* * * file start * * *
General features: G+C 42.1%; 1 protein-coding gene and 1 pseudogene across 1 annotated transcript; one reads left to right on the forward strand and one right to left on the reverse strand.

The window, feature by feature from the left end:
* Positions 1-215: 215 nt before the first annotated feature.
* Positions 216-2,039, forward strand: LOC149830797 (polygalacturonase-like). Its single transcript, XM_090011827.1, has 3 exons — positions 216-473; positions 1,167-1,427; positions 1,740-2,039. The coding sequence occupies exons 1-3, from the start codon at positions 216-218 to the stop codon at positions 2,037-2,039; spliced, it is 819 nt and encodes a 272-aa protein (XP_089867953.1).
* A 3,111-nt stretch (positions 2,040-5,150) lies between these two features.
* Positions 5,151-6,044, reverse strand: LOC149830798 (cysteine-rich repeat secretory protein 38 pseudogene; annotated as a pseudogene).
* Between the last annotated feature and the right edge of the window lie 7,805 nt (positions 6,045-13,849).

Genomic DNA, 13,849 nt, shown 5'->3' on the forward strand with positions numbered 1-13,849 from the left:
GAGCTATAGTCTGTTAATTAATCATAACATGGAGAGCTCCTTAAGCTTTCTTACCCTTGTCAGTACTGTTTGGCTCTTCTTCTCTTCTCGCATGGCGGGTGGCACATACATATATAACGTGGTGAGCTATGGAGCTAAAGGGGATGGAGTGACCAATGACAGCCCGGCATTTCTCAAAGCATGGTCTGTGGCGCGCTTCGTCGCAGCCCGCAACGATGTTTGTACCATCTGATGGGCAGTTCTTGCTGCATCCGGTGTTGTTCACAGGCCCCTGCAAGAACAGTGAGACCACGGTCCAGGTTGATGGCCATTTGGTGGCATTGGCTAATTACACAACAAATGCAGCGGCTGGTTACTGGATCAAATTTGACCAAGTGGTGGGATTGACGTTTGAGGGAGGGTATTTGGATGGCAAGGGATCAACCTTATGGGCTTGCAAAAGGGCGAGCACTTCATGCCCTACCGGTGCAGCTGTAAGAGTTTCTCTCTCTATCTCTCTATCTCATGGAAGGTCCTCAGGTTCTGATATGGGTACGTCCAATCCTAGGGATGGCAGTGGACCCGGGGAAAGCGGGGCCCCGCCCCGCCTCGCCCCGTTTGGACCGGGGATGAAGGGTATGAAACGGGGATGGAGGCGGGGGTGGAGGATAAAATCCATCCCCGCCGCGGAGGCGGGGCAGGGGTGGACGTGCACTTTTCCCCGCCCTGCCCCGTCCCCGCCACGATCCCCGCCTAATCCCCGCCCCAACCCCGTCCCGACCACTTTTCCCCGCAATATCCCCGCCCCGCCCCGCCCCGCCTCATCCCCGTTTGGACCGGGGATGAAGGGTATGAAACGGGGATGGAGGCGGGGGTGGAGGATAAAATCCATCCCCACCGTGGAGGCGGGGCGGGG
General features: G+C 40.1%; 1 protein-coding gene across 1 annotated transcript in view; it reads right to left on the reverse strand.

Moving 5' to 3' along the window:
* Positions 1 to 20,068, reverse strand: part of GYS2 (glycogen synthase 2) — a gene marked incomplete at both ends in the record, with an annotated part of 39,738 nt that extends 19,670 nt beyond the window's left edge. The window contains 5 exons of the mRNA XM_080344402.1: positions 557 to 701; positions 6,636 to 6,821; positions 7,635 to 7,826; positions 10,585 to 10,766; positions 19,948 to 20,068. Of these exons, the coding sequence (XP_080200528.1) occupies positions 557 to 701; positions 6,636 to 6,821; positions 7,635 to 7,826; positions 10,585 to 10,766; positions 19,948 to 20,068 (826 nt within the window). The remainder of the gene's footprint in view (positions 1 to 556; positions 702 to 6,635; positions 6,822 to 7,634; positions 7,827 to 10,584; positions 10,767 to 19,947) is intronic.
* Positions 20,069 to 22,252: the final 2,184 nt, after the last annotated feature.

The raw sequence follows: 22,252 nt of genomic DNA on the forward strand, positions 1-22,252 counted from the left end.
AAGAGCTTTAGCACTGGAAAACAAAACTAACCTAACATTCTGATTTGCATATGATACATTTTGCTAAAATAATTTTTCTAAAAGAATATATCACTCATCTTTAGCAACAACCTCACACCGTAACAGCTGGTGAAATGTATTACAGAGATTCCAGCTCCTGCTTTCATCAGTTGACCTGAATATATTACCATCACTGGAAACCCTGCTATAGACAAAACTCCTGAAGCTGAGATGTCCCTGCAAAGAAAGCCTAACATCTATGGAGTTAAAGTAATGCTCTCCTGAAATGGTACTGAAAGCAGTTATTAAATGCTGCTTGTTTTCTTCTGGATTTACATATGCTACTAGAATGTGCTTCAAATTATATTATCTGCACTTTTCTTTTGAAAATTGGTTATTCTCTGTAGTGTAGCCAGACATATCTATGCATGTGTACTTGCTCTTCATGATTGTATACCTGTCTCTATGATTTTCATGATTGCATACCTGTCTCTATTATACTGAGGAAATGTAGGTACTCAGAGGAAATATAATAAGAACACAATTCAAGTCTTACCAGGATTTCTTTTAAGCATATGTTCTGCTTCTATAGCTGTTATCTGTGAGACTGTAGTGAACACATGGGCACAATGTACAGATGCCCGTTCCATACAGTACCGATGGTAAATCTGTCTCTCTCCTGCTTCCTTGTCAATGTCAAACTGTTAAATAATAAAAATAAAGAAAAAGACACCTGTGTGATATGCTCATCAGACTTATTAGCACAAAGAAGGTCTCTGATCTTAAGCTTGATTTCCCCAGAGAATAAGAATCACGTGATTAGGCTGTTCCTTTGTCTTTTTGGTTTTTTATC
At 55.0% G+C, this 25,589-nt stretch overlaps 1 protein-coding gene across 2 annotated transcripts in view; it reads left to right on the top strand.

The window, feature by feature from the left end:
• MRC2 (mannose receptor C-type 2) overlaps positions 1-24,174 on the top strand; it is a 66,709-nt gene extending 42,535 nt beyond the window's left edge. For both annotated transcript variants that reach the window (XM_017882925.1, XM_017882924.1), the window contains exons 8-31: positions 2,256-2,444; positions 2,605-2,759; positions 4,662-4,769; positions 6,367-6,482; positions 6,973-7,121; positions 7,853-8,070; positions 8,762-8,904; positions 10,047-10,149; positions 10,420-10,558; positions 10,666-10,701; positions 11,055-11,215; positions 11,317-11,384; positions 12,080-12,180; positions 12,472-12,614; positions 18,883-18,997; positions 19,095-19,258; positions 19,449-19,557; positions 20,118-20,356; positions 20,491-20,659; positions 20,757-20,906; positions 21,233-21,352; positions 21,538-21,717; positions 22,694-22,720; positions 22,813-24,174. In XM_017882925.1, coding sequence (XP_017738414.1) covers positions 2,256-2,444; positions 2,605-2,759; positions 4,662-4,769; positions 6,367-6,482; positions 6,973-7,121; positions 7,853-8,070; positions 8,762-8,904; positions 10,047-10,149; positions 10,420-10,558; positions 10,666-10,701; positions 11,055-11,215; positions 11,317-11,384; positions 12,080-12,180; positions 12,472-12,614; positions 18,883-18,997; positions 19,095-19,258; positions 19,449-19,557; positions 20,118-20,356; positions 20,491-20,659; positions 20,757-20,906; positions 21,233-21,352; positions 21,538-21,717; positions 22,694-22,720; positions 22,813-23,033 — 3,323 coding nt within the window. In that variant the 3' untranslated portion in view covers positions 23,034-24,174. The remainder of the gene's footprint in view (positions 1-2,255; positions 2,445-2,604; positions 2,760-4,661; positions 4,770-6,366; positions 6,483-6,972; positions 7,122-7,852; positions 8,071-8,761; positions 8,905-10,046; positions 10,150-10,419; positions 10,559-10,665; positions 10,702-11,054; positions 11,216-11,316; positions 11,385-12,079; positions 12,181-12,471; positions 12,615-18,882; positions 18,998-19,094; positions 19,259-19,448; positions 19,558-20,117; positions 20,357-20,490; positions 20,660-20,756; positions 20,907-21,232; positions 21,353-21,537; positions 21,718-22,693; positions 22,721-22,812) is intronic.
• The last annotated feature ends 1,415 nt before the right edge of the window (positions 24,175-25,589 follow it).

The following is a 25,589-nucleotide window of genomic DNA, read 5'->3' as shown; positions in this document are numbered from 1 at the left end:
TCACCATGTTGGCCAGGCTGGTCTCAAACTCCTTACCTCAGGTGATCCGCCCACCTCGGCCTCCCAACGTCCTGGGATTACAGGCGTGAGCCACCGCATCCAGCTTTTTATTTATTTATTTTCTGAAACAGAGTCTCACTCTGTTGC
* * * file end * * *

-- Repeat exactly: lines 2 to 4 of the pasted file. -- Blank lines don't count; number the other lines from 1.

The window, feature by feature from the left end:
* Positions 1-215: 215 nt before the first annotated feature.
* Positions 216-2,039, forward strand: LOC149830797 (polygalacturonase-like). Its single transcript, XM_090011827.1, has 3 exons — positions 216-473; positions 1,167-1,427; positions 1,740-2,039. The coding sequence occupies exons 1-3, from the start codon at positions 216-218 to the stop codon at positions 2,037-2,039; spliced, it is 819 nt and encodes a 272-aa protein (XP_089867953.1).